This seems crazy.
Rocket attack. Photo: Sgt Wilks, No 5 Army Film Unit. Source: Wikipedia. Public Domain.
“In a crisis, all correlations go to one.” That is, a big enough crisis affects us all. That’s what happened with Covid, that’s what happened in the financial crisis, and that’s what happens in wartime. It’s hard to have a functioning economy when rockets are launching. People don’t plan for the future, they just want to have enough food and water and shelter to live. Criminally, sometimes even that is taken away.
But what should we do when we’re not directly impacted? How do we manage our risk when the world is at war?
There are two approaches: personal and systematic. Personally, we should be ready for disruptions. A year ago a ransomware cyberattack shut down a gasoline pipeline system for five days, causing a temporary fuel shortage across the East Coast. Many gas stations ran out of fuel. We ought to keep the gas tanks in our car full. Something that’s been shut down before can be shut down again.
But speaking of cyberattacks, it’s notable that the hackers attacked Colonial Pipeline with a compromised password – one that a Colonial employee probably used on multiple accounts. The hackers also used an external portal that didn’t require multifactor authentication (MFA). I know that this is geek-speak, but don’t reuse passwords and do use MFA. The bad guys want to get into your accounts. Don’t let them. Turn off your computer at night. If it’s turned off, it can’t be broken into. And you’ll save on electricity *and* avoid checking on those off-hours posts. Read a book.
It’s not a bad idea to keep a full pantry – not to be alarmist, but we’re facing uncertainty. Have enough non-refrigerated food to at least last a few weeks. A cyberattack could disrupt a lot of things, including food distribution and the power grid. We live in a part of town where we lose power in storms at least once per year, so we’re used to having candles on hand. But a couple decades ago, we had an ice storm in January that caused power to go out for a couple weeks. Residents of Montreal were in a real fix: most of them get their heat from electricity. Vermont saw a lot of refugees!
Finally, you should at least know where to get cash if you need it. We live in a mostly cashless society, paying for groceries with the credit cards stored on our cell phones, or using payment vendors like Venmo or PayPal. But if a cyberattack takes down the internet, we still need to pay our bills, and we may need to use cash for basic needs.
Systematically, it makes sense to dial in our risk a little bit. But de-risking may look different for different folks. The Fed plans to prune its balance sheet by almost $100 billion per month, reining in some of the $5 trillion in liquidity they’ve added since the start of the Covid crisis. This is good and necessary, but it’s likely to be disruptive. The last time the Fed shrank its balance sheet, it reduced it at half that rate.
Federal Reserve Balance Sheet. Source: Bloomberg.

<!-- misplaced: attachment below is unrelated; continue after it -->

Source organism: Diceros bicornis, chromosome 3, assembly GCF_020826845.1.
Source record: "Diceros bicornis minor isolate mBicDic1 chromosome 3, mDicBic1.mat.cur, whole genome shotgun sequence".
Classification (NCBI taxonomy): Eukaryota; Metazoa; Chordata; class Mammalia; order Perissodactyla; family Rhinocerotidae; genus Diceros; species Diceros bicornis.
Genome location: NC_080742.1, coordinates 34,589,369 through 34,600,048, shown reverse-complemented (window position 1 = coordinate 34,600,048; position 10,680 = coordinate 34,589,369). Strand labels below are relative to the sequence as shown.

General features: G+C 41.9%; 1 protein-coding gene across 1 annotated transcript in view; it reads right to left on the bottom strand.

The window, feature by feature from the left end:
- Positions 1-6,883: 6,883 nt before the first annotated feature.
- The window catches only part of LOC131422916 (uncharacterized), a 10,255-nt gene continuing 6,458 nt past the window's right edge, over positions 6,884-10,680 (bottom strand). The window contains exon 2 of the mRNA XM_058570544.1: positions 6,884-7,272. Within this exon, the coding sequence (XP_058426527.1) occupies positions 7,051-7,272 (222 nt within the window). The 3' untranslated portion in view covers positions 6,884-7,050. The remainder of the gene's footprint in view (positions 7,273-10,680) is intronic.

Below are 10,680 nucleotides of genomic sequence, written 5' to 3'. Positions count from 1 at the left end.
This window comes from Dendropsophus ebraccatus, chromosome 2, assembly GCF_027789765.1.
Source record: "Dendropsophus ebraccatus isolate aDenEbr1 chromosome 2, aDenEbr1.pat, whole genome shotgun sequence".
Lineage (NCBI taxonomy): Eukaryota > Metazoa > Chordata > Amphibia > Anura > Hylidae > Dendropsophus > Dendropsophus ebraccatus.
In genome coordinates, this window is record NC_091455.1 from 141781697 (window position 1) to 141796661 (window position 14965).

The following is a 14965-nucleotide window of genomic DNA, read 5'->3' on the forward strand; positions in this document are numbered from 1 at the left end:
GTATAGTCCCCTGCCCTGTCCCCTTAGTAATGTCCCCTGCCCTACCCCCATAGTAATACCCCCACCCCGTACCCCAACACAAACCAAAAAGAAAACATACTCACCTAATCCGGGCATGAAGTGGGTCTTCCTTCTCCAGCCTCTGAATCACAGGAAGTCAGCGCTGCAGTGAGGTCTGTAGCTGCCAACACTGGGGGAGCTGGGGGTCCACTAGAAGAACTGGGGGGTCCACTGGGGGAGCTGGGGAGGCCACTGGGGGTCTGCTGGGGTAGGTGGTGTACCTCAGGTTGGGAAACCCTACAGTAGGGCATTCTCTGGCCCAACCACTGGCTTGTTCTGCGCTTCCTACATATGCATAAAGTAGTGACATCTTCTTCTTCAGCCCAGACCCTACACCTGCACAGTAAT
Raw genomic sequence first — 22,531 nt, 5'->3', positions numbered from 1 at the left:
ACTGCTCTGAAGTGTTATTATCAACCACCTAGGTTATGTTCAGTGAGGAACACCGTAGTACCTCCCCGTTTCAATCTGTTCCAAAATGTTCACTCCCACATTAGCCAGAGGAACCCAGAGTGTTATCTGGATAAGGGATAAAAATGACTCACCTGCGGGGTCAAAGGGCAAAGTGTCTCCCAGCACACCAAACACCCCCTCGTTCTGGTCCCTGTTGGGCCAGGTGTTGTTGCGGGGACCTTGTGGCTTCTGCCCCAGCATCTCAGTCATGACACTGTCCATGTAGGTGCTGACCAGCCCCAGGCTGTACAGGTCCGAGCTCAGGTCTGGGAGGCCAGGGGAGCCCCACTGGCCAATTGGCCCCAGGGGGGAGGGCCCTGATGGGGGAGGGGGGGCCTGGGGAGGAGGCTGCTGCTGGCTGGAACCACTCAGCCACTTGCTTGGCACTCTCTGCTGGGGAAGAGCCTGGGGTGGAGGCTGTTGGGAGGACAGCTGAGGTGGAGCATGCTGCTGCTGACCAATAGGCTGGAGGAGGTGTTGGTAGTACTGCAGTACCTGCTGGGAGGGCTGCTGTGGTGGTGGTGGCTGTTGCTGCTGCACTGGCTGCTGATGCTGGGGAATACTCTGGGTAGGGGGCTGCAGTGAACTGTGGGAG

That may mean having investment cash on hand, even if inflation costing your 7% per year. Short-term Treasury Bills or money market funds pay something, which is better than nothing. But even the safest instruments can be vulnerable in a “liquidity cascade”, which is what we saw when Covid hit us two years ago. There was a mad dash for cash, and even the most creditworthy and liquid instruments in the world (short Treasury Bills) struggled for a week or so. A similar thing happened during the Crash of 1987.
This is the time – not to sell out of fear – but to make sure we have the right balance between safety and growth in our investments. The safest assets may not keep up with inflation, but we can turn them into cash if we need them. That’s why I often suggest that people have a “ladder” of high-credit bonds with successive maturities in their portfolios, so they will have a steady source of cash, even if the market breaks down. In a liquidity cascade, market-makers stop making markets, and the only thing that you can count on is contractual obligations.
Finally, this is a good time to review what *kind* of equities we hold. Are they high-quality, low-debt, high internal cash-flow companies? Or are they low-credit, negative cashflow companies that need to regularly tap the capital markets to fund their operations. High quality often comes at a price, and the price may be higher valuation (and lower expected future returns). But that quality means that company management doesn’t need to live by the “kindness of strangers”, what I’ve sometimes called “Blanche Dubois Investing.”
Blanch Dubois in “A Streetcar Named Desire”. Source: Wikipedia. Public Domain.
This may be more difficult if you only own mutual funds and ETFs, but you ought to be able to understand the focus of your holdings.
Risk management is hard, but it’s really the heart of financial management. A retired US Army general recently commented, referring to the Ukraine conflict, that amateurs discuss tactics while professionals focus on logistics. A similar thing can be said about investing: amateurs worry about investment returns; professionals worry about risk.